We’ve been talking about challenges for incumbent manufacturers, and suggested in our last post that for manufacturers to thrive, they need to command privileged positions in at least some of the business ecosystems in which they participate.

A privileged position means:

  • Being core to or at the center of the ecosystem; or
  • Owning vital elements of the ecosystem (standards, technology, proprietary software, etc.)

We suggested some ways to achieve that, among them:

  • Ensuring that if there’s value in making your product ‘smart’, you play an important role in doing that — controlling or influencing the development of software, APIs, capabilities, standards, etc.
  • If your product has software in it, owning its design and development as much as possible, especially for controls.

But designing and developing software poses distinct challenges for incumbent manufacturers — even if they don’t try to do it themselves.

In particular, incumbents’ existing development processes for many industrial products (such as electro-mechanical devices ranging from valves to combine harvesters) are likely much slower than for software & electronics — and for good reason.  Such products (especially large ones) often comprise multiple integrated systems and components.  Changing one affects others, and can have unpredictable effects on the performance of the entire machine.  Moreover, a design change means changing manufactured parts and/or their fabrication — which, especially if it involves suppliers, can be slow, risky, and costly.  Accordingly, incumbent manufacturers have learned how to update their products carefully and with manageable pacing.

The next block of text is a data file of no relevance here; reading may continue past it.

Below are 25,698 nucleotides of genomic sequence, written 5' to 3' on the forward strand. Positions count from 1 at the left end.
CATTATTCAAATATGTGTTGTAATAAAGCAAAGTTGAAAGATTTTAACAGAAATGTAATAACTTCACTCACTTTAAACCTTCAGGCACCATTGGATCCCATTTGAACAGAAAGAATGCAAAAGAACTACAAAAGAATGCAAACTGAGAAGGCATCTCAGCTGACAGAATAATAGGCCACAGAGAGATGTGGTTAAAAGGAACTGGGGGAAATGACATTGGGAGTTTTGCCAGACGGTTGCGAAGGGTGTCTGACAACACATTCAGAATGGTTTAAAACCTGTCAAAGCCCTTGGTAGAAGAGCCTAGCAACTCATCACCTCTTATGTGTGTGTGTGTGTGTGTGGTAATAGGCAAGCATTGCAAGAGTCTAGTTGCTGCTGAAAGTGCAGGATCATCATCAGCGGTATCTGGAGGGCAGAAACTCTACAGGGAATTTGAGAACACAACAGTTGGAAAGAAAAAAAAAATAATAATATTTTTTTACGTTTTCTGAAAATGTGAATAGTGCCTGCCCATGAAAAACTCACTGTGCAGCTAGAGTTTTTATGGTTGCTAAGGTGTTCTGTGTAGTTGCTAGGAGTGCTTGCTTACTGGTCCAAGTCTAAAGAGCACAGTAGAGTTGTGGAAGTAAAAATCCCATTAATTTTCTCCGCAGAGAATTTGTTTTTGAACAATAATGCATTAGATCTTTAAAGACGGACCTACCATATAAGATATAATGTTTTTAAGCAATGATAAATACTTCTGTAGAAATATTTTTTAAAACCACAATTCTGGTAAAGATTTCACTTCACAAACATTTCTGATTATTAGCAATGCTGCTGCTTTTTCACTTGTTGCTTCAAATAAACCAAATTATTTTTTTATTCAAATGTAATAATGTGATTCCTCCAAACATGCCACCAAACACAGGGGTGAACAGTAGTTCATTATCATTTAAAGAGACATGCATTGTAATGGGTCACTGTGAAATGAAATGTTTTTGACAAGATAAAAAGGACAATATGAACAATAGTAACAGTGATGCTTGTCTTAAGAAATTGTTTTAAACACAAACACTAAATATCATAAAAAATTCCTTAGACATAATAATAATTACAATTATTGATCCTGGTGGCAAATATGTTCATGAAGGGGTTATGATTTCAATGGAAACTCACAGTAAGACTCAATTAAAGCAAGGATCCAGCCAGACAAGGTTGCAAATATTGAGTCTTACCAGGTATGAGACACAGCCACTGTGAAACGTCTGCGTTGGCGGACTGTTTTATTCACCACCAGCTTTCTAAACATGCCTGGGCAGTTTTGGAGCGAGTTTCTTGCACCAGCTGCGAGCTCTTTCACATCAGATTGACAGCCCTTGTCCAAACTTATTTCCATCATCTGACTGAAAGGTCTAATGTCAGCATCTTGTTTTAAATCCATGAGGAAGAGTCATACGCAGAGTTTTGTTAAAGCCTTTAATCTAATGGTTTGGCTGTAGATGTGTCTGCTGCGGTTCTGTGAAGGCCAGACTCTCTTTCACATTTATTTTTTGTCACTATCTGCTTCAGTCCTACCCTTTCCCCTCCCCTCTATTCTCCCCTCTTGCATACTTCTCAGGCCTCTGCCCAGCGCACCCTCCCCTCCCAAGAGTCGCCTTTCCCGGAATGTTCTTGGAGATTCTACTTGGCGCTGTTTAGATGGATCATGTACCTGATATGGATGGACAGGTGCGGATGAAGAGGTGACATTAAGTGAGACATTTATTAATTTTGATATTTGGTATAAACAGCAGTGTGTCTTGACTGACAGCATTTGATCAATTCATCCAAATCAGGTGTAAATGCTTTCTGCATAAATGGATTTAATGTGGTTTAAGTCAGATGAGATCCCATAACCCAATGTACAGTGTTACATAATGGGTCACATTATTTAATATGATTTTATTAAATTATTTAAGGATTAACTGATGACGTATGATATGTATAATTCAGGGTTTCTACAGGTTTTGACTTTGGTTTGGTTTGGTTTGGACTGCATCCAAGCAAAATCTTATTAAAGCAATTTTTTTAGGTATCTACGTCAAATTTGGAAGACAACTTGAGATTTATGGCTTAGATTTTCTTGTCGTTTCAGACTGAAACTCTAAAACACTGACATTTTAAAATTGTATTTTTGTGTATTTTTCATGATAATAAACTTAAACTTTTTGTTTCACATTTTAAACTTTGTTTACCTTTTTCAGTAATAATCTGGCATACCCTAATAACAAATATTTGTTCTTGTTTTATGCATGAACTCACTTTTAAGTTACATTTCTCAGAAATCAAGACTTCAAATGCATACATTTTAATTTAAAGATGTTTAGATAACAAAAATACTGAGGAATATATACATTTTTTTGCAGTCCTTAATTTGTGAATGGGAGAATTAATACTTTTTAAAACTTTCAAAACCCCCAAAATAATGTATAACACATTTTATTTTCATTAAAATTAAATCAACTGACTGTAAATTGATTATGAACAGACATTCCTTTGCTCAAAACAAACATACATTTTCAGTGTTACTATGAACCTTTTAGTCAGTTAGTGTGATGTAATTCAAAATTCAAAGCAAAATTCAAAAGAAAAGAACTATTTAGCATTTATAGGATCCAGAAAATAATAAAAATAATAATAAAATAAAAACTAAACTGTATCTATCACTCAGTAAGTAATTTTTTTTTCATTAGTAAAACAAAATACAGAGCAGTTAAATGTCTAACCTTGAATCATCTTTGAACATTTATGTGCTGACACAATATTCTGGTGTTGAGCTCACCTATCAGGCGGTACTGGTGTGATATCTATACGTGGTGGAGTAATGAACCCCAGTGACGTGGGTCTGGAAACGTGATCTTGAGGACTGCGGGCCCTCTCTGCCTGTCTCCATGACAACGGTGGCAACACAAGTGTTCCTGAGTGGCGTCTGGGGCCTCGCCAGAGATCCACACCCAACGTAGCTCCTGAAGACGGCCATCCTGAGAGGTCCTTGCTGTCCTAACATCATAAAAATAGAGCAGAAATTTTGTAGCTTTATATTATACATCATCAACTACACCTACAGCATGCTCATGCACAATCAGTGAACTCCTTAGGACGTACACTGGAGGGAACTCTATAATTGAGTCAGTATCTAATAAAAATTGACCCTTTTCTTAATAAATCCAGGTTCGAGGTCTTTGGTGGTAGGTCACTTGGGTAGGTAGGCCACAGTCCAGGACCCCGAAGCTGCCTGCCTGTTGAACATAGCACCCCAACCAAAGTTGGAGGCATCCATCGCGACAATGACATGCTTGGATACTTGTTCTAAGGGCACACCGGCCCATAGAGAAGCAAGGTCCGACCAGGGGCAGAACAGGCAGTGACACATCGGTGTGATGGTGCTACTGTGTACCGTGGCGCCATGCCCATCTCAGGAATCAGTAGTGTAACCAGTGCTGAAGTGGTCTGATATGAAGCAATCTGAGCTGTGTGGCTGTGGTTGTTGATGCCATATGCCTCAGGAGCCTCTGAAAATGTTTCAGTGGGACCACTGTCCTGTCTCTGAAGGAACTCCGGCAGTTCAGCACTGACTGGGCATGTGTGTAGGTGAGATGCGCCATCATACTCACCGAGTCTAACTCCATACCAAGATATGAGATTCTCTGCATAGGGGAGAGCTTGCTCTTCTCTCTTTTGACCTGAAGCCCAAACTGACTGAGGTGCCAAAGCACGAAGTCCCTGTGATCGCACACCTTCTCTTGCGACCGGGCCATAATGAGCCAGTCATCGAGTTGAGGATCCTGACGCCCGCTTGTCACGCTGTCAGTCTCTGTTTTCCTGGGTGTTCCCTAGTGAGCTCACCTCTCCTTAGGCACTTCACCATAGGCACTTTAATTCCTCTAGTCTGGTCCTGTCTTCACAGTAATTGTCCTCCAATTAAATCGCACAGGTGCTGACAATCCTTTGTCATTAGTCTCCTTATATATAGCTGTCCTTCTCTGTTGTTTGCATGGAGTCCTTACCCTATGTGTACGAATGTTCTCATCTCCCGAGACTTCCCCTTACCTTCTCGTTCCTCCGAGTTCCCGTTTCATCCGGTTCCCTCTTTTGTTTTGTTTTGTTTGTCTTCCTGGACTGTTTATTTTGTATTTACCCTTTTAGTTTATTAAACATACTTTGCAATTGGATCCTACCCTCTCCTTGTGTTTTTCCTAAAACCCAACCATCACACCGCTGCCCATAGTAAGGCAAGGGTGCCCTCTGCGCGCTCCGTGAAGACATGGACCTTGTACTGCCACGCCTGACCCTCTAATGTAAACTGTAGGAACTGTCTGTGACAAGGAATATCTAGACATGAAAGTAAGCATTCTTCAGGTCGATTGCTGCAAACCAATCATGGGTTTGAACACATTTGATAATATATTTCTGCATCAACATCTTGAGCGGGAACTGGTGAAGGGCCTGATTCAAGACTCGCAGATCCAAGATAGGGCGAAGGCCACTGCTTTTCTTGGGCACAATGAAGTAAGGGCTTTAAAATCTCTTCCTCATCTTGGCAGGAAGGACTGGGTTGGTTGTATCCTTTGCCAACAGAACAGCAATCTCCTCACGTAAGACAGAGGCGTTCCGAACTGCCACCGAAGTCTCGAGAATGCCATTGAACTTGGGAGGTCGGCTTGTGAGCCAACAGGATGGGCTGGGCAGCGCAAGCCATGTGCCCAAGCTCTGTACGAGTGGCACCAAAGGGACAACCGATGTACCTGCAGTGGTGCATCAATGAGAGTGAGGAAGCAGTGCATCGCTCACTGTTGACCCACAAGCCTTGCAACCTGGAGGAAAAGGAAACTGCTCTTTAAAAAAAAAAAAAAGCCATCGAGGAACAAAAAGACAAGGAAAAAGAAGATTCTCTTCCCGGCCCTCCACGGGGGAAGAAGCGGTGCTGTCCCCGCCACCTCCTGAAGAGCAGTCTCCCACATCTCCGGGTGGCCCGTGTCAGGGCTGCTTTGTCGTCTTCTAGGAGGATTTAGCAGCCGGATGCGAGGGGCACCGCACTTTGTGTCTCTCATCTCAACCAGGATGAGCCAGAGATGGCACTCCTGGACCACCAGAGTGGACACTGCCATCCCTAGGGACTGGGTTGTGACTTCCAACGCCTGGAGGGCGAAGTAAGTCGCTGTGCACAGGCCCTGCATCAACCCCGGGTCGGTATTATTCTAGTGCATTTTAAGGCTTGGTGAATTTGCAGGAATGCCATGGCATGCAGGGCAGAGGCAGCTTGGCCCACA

Software development cycles, on the other hand, are much shorter.  Software is easier to edit, test and replicate (even if the consequences are just as unpredictable, if not more so).  But precisely because it is easier to edit, software development processes have come to be dominated by modularity, agile methodology, and rapid development and deployment.

Harmonizing these differing development processes across a set of design projects for a specific product is not easy, even (or especially) if the software development is outsourced.  Except in cases of an entirely new product form, the physical product exists already, and the software project is about adding or upgrading sensors; adding communications in or out (from those sensors, for example); or automating (and/or optimizing) controls.  Hardware engineers do not generally write software, so the first challenge is setting and maintaining execution schedules between hardware and software engineering teams (coordination only between individual engineers is often insufficient).  A technical surprise or a shift in funding priorities can disrupt timelines, leading (in the worst case) to product delays or even incomplete (or buggy) solutions coming to market.  In addition, design changes to the physical product and the software can get out of sync, again requiring time and often-scarce resources to reconcile.  (Your software people may be spread thinner than you realize — especially if they must work with several product families.)

But there’s a deeper issue which may produce or exacerbate execution challenges:  it’s not uncommon for requirements to change (or to be too vague), leading to misalignment between hardware and software teams.  This especially plagues projects where the software component is outsourced or developed by a different unit of the company.   It may even be unclear who owns the user experience, or the entire solution’s architecture and requirements.